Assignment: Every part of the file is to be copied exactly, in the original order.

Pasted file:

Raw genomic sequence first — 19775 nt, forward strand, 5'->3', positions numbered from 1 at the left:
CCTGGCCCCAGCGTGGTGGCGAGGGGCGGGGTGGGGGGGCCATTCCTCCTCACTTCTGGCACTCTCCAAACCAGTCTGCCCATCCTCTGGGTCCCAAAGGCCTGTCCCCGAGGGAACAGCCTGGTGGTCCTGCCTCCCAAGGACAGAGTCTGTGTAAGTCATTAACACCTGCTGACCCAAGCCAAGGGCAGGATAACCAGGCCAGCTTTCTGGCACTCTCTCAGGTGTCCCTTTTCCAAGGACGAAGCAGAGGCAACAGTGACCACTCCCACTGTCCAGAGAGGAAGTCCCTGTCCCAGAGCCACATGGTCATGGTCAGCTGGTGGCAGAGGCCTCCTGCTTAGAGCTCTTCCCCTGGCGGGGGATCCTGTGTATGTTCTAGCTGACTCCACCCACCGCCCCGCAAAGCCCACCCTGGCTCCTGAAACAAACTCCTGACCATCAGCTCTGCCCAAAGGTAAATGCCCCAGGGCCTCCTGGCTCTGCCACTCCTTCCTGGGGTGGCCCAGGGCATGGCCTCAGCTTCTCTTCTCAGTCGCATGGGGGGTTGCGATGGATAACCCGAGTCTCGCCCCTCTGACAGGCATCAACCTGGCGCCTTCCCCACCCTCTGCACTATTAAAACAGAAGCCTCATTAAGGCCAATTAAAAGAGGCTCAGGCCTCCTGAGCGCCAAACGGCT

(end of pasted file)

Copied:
Raw genomic sequence first — 19775 nt, forward strand, 5'->3', positions numbered from 1 at the left:
CCTGGCCCCAGCGTGGTGGCGAGGGGCGGGGTGGGGGGGCCATTCCTCCTCACTTCTGGCACTCTCCAAACCAGTCTGCCCATCCTCTGGGTCCCAAAGGCCTGTCCCCGAGGGAACAGCCTGGTGGTCCTGCCTCCCAAGGACAGAGTCTGTGTAAGTCATTAACACCTGCTGACCCAAGCCAAGGGCAGGATAACCAGGCCAGCTTTCTGGCACTCTCTCAGGTGTCCCTTTTCCAAGGACGAAGCAGAGGCAACAGTGACCACTCCCACTGTCCAGAGAGGAAGTCCCTGTCCCAGAGCCACATGGTCATGGTCAGCTGGTGGCAGAGGCCTCCTGCTTAGAGCTCTTCCCCTGGCGGGGGATCCTGTGTATGTTCTAGCTGACTCCACCCACCGCCCCGCAAAGCCCACCCTGGCTCCTGAAACAAACTCCTGACCATCAGCTCTGCCCAAAGGTAAATGCCCCAGGGCCTCCTGGCTCTGCCACTCCTTCCTGGGGTGGCCCAGGGCATGGCCTCAGCTTCTCTTCTCAGTCGCATGGGGGGTTGCGATGGATAACCCGAGTCTCGCCCCTCTGACAGGCATCAACCTGGCGCCTTCCCCACCCTCTGCACTATTAAAACAGAAGCCTCATTAAGGCCAATTAAAAGAGGCTCAGGCCTCCTGAGCGCCAAACGGCT